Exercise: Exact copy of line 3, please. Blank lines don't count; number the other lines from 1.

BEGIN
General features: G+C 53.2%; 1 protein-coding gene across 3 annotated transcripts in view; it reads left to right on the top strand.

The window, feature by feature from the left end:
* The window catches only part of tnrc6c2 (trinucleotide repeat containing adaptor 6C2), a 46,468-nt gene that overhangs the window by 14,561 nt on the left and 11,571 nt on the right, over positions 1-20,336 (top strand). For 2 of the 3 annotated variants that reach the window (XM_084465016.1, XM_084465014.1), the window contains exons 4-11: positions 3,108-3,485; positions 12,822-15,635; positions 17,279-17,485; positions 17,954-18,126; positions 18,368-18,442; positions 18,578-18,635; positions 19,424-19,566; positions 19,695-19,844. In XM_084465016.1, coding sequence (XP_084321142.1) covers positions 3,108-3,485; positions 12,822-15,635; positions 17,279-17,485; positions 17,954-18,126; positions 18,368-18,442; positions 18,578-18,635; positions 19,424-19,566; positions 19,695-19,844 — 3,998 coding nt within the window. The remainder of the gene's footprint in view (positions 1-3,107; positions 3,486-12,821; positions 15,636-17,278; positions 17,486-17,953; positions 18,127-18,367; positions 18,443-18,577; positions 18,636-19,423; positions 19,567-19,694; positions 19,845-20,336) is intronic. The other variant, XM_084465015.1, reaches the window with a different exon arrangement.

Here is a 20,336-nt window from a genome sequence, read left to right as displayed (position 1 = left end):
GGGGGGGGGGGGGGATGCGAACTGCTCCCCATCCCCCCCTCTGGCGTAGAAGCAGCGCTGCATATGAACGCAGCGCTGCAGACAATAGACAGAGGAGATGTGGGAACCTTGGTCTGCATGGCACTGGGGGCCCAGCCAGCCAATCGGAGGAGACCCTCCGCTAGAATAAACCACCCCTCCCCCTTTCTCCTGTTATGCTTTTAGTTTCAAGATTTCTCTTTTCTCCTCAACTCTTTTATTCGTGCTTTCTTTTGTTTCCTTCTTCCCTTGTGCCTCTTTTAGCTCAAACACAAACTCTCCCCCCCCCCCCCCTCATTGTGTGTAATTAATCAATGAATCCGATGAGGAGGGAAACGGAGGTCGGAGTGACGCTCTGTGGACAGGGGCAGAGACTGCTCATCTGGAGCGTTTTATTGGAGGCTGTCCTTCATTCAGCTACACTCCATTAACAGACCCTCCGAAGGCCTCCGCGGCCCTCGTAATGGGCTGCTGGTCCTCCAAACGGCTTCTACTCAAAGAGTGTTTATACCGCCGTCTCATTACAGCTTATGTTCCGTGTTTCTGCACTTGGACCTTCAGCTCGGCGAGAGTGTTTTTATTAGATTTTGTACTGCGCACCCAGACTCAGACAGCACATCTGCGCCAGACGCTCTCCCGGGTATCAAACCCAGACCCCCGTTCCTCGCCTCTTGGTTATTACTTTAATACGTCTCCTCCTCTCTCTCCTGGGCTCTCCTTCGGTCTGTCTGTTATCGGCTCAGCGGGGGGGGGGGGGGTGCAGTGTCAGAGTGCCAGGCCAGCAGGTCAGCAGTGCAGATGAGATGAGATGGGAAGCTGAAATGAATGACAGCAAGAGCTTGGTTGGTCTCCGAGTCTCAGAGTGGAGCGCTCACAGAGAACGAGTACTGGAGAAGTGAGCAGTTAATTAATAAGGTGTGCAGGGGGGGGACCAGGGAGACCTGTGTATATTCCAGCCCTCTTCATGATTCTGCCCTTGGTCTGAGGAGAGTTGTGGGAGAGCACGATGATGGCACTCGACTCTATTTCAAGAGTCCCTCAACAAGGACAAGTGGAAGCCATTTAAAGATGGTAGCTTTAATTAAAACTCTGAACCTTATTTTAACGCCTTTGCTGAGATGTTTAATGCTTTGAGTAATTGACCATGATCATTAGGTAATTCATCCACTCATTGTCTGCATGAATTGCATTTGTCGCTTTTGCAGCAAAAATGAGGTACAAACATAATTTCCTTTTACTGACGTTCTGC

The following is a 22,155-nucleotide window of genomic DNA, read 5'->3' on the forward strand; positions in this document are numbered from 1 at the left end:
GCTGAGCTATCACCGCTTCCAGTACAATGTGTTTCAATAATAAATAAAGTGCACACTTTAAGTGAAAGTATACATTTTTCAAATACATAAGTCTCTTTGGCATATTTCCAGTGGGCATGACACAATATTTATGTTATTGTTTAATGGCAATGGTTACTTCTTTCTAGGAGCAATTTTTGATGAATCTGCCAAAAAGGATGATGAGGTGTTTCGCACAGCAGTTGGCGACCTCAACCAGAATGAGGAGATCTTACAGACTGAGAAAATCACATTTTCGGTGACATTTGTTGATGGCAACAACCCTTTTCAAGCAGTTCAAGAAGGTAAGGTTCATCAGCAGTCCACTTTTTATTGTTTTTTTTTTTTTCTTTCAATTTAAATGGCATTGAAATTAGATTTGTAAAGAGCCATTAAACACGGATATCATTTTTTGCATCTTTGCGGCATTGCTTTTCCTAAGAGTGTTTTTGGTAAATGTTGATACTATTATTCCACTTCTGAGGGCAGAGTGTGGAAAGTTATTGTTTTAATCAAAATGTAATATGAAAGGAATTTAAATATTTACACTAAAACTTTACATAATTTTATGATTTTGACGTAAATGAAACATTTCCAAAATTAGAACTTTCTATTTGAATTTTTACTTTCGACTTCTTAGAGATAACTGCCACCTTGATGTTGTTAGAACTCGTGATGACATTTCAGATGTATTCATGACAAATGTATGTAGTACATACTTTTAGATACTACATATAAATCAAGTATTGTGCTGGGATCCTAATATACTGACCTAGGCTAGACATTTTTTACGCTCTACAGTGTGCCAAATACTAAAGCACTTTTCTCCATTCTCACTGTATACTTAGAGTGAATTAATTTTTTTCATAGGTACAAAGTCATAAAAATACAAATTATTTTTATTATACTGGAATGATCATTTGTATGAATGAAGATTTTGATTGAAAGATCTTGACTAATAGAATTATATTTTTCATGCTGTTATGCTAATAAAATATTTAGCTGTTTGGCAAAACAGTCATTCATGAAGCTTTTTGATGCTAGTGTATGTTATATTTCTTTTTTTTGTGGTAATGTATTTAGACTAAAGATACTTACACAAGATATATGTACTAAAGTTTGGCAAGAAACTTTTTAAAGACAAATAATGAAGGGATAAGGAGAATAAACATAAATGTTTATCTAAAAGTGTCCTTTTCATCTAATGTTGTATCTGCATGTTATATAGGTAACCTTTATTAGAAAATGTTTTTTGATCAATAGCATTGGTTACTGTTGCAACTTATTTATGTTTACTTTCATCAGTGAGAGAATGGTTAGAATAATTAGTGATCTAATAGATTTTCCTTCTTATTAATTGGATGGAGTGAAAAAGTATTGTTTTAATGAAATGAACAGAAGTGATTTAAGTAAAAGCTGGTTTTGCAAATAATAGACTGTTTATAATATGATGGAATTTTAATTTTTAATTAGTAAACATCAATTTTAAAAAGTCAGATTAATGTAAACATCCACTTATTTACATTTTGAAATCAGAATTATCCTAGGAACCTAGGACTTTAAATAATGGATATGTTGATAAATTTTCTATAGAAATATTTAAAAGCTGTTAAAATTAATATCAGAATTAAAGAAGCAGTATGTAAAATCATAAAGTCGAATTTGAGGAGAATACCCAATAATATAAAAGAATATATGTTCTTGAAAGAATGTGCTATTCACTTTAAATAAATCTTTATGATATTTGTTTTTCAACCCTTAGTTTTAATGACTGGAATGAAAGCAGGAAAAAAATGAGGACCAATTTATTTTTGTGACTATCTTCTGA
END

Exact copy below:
* The window catches only part of tnrc6c2 (trinucleotide repeat containing adaptor 6C2), a 46,468-nt gene that overhangs the window by 14,561 nt on the left and 11,571 nt on the right, over positions 1-20,336 (top strand). For 2 of the 3 annotated variants that reach the window (XM_084465016.1, XM_084465014.1), the window contains exons 4-11: positions 3,108-3,485; positions 12,822-15,635; positions 17,279-17,485; positions 17,954-18,126; positions 18,368-18,442; positions 18,578-18,635; positions 19,424-19,566; positions 19,695-19,844. In XM_084465016.1, coding sequence (XP_084321142.1) covers positions 3,108-3,485; positions 12,822-15,635; positions 17,279-17,485; positions 17,954-18,126; positions 18,368-18,442; positions 18,578-18,635; positions 19,424-19,566; positions 19,695-19,844 — 3,998 coding nt within the window. The remainder of the gene's footprint in view (positions 1-3,107; positions 3,486-12,821; positions 15,636-17,278; positions 17,486-17,953; positions 18,127-18,367; positions 18,443-18,577; positions 18,636-19,423; positions 19,567-19,694; positions 19,845-20,336) is intronic. The other variant, XM_084465015.1, reaches the window with a different exon arrangement.